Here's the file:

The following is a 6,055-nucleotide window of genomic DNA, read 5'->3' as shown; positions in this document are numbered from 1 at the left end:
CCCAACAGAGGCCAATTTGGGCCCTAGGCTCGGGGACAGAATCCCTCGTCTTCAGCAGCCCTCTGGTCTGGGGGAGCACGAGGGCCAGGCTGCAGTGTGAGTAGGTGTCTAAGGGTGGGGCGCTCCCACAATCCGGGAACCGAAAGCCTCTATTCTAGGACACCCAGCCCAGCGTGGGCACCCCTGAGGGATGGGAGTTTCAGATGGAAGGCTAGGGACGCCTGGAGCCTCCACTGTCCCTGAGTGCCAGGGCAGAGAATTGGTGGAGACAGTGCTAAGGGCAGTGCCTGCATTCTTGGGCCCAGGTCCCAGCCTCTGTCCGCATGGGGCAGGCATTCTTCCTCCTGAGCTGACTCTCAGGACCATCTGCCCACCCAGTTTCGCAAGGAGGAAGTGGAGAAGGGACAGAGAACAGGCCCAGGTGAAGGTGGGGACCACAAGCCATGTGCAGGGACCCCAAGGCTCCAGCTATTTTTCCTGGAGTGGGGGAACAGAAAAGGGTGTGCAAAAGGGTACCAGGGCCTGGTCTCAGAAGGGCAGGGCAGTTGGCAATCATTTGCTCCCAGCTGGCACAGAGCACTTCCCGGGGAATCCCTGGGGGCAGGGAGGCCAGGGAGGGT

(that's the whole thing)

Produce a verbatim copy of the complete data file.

The following is a 6,055-nucleotide window of genomic DNA, read 5'->3' as shown; positions in this document are numbered from 1 at the left end:
CCCAACAGAGGCCAATTTGGGCCCTAGGCTCGGGGACAGAATCCCTCGTCTTCAGCAGCCCTCTGGTCTGGGGGAGCACGAGGGCCAGGCTGCAGTGTGAGTAGGTGTCTAAGGGTGGGGCGCTCCCACAATCCGGGAACCGAAAGCCTCTATTCTAGGACACCCAGCCCAGCGTGGGCACCCCTGAGGGATGGGAGTTTCAGATGGAAGGCTAGGGACGCCTGGAGCCTCCACTGTCCCTGAGTGCCAGGGCAGAGAATTGGTGGAGACAGTGCTAAGGGCAGTGCCTGCATTCTTGGGCCCAGGTCCCAGCCTCTGTCCGCATGGGGCAGGCATTCTTCCTCCTGAGCTGACTCTCAGGACCATCTGCCCACCCAGTTTCGCAAGGAGGAAGTGGAGAAGGGACAGAGAACAGGCCCAGGTGAAGGTGGGGACCACAAGCCATGTGCAGGGACCCCAAGGCTCCAGCTATTTTTCCTGGAGTGGGGGAACAGAAAAGGGTGTGCAAAAGGGTACCAGGGCCTGGTCTCAGAAGGGCAGGGCAGTTGGCAATCATTTGCTCCCAGCTGGCACAGAGCACTTCCCGGGGAATCCCTGGGGGCAGGGAGGCCAGGGAGGGT